• Insulin resistance: Long-term intake of niacin can lead to insulin resistance in the liver and muscle tissue.

Artificial Sweeteners

While artificial sweeteners may be considered a healthy alternative to sugar, they come with their fair share of controversy.

These sugar substitutes add a sweet taste to foods and beverages without the added calories. 

Workout shakes

Photo by LYFE Fuel on Unsplash


  • Increased Cardiovascular Disease Risk: A study conducted linked artificial sweetener intake to an increased risk of cardiovascular diseases, including cerebrovascular disease. According to the Women’s Health Initiative, these sweeteners have been associated with an increased risk of strokes and cardiovascular events, with a 9% higher risk observed. 
  • Increased Weight Gain: Studies show that some artificial sweeteners can affect sensitivity to certain body signals, thus promoting food intake, which could have an adverse effect on your exercise goals.

Healthier Alternatives to Pre-Workout Supplements 

Pre-workout supplements are not suitable for everyone. With their ingredients, they can easily pose health risks, especially for those with pre-existing conditions and caffeine sensitivity. However, there are healthier alternatives to give you that extra kick before your workout. 

Pre-workout supplements cannot replace a balanced diet and adequate hydration. Here’s what you can use as alternatives for these supplements:

  • Fruit: These are ideal pre-workout snacks as they contain easily digestible simple carbohydrates. Bananas are the most popular pre-workout snack because they are rich in potassium, aid muscle recovery, and prevent muscle cramps.
  • Oatmeal: This complex carb is digested easier than other whole grains. As a source of Thiamin, a B-Vitamin, it plays a role in the gradual release of energy whilst exercising. However, as it digests at a slow, steady rate, you need to eat it about 30 minutes before your workout. 
  • Green Tea: Containing less caffeine than coffee (45 mg per cup), green tea contains EGCG, a polyphenol typically extracted and added to supplements. Green tea potentially reduces body fat, increases blood flow, reduces muscle soreness, and increases oxygen uptake. 
  • Smoothie: As a classic, go-to pre-workout snack, smoothies are an effective, convenient way to ensure you get a nutrient-packed drink that will ensure your workout is energy-filled.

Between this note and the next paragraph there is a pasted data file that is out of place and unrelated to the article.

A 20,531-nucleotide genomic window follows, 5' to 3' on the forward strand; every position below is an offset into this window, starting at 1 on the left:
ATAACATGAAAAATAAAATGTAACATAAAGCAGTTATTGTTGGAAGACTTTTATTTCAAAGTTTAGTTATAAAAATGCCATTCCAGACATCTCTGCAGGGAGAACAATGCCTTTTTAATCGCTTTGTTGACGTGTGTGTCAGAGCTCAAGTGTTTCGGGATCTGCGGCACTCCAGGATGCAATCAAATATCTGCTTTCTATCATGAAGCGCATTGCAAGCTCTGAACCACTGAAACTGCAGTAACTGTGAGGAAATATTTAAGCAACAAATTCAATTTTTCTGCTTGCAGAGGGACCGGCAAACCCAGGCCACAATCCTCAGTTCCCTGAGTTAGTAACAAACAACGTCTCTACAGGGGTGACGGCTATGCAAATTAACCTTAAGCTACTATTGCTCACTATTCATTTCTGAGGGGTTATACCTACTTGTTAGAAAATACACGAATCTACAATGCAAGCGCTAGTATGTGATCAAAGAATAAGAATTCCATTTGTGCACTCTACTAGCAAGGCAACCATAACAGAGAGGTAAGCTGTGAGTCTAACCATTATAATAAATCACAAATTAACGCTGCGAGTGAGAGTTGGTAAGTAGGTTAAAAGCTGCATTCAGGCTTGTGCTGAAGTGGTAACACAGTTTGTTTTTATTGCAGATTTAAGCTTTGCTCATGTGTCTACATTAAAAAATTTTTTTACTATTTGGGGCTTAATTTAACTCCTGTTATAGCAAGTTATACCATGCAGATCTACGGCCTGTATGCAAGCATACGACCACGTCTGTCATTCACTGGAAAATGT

• Matcha: Made from the same plant as green tea, Matcha contains a stronger concentration of key nutrients and antioxidants. It contains L-Theanine, an amino acid that encourages your body to release caffeine at a sustainable pace, resulting in a calmer sense of alertness during workouts.

Are Pre-Workout Supplements Detrimental to Your Health?

A typical pre-workout supplement isn’t necessarily dangerous. However, if constantly taken in high dosages it can lead to various issues, including cardiovascular disease and skin conditions. Once again, nature proves to be the best answer. Organic and natural options are the perfect alternative to these caffeine-filled, potentially dangerous supplements.

MAIN IMAGE CREDIT:Derick McKinney on Unsplash


  • Wang, S.S., 2020. Pre-workout supplement induced cardiac ischaemia in a young female. Journal of sports sciences, 38(2), pp.187-191.
  • Cerqueira, H.S.C., Filho, H.T., Corrêa Junior, M. and Martinelli Junior, C.E., 2022. Effects of Theacrine as a Pre-Workout Supplement. International Journal of Environmental Research and Public Health, 19(21), p.14037.
  • Marques, J.N.A.D.V. and Capela, J.P., 2022. Potential health risks surrounding ingredients of pre-workout and post-workout dietary supplements: a thorough label analysis. Revista de Nutrição, 35.

Bongane Nxumalo

As a recent graduate of Rhodes University, Bongane is skilled in content production and editing for Print Media, Digital Media, and On-Air Content. With an interest in Current Affairs, Entertainment, and Politics, Bongane is able to provide a vast range of content that is relevant, informative, educational, and entertaining.

The content in this editorial is for general information only and is not intended to provide medical or other professional advice. For more information on your medical condition and treatment options, speak to your healthcare professional.